American Academy of Otolaryngology—Head and Neck Surgery Foundation (AAO-HNSF) staff used the Guideline Implementability Appraisal and Extractor to appraise adherence of the draft guideline to methodological standards, to improve clarity of recommendations, and to predict potential obstacles to implementation. Guideline panel members received summary appraisals in February 2016 and modified an advanced draft of the guideline.

Cost Analysis

A formal cost analysis was not performed and published cost analyses were not reviewed.

Method of Guideline Validation

External Peer Review
Internal Peer Review

Description of Method of Guideline Validation

The final guideline draft underwent extensive external peer review. Comments were compiled and reviewed by the panel's chair and co-chairs, and a modified version of the guideline was distributed and approved by the guideline development panel.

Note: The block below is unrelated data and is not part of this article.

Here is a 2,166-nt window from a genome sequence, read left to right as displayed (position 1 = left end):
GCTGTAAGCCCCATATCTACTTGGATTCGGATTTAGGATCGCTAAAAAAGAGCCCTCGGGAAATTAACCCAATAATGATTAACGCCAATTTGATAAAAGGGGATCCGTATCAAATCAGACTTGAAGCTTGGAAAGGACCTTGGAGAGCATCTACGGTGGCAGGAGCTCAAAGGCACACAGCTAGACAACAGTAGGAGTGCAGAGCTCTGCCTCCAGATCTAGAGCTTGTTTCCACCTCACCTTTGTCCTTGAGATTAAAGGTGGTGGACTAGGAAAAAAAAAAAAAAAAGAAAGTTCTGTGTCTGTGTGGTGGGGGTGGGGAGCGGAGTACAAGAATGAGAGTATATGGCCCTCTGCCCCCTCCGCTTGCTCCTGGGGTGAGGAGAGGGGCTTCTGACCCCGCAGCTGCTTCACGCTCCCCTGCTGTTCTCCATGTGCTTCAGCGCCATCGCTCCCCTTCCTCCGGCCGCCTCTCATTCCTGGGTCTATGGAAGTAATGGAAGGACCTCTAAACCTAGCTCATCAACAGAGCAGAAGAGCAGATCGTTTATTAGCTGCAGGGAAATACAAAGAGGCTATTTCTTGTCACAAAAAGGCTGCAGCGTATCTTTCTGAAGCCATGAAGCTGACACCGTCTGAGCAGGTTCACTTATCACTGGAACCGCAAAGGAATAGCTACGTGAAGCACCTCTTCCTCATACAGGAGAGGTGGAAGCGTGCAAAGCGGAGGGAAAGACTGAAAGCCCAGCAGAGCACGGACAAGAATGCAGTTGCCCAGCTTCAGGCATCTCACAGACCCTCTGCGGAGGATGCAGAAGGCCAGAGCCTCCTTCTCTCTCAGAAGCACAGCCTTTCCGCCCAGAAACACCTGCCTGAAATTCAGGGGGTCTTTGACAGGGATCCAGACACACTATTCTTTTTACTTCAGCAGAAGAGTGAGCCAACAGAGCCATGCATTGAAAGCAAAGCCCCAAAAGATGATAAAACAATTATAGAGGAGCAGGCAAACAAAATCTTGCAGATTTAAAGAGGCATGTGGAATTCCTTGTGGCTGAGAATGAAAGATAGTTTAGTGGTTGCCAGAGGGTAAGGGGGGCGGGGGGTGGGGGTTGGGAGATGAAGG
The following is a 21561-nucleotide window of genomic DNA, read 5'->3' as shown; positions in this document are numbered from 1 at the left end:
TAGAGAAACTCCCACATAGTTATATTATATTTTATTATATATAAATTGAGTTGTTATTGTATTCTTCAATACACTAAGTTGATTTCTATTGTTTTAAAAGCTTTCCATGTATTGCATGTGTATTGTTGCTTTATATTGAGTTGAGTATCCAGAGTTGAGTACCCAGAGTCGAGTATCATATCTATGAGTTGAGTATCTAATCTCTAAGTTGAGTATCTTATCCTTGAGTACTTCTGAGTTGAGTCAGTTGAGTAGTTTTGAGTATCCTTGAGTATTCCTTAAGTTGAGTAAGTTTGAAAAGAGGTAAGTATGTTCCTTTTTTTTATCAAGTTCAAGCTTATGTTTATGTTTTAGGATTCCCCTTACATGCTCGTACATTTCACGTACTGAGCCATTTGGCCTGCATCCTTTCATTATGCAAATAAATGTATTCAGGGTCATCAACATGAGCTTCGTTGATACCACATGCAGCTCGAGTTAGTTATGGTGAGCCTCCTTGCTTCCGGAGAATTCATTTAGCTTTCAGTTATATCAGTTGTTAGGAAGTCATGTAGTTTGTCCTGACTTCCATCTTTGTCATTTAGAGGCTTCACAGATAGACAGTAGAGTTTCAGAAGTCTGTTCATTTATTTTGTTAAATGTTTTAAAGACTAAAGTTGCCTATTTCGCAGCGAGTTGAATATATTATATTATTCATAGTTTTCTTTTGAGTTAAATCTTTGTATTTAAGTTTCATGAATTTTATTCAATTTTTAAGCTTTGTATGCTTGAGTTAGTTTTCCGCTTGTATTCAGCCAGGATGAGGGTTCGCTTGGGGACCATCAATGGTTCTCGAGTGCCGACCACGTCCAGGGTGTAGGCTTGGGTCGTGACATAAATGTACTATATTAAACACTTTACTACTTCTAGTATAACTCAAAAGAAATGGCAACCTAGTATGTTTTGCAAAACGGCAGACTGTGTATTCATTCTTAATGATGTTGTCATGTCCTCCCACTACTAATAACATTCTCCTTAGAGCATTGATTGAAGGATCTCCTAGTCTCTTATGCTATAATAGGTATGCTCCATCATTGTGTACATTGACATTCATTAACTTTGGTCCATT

Identifying Information and Availability

Bibliographic Source(s)

Ishii LE, Tollefson TT, Basura GJ, Rosenfeld RM, Abramson PJ, Chaiet SR, Davis KS, Doghramji K, Farrior EH, Finestone SA, Ishman SL, Murphy RX Jr, Park JG, Setzen M, Strike DJ, Walsh SA, Warner JP, Nnacheta LC. Clinical practice guideline: improving nasal form and function after rhinoplasty. Otolaryngol Head Neck Surg. 2017 Feb;156(2 Suppl):S1-S30. [125 references] PubMed

Adaptation

Not applicable: The guideline was not adapted from another source.

Source(s) of Funding

The cost of developing this guideline, including the travel expenses of all panel members, was covered in full by the American Academy of Otolaryngology—Head and Neck Surgery Foundation (AAO-HNSF).

Guideline Committee

American Academy of Otolaryngology–Head and Neck Surgery Foundation (AAO-HNSF) Guideline Development Group

Composition of Group That Authored the Guideline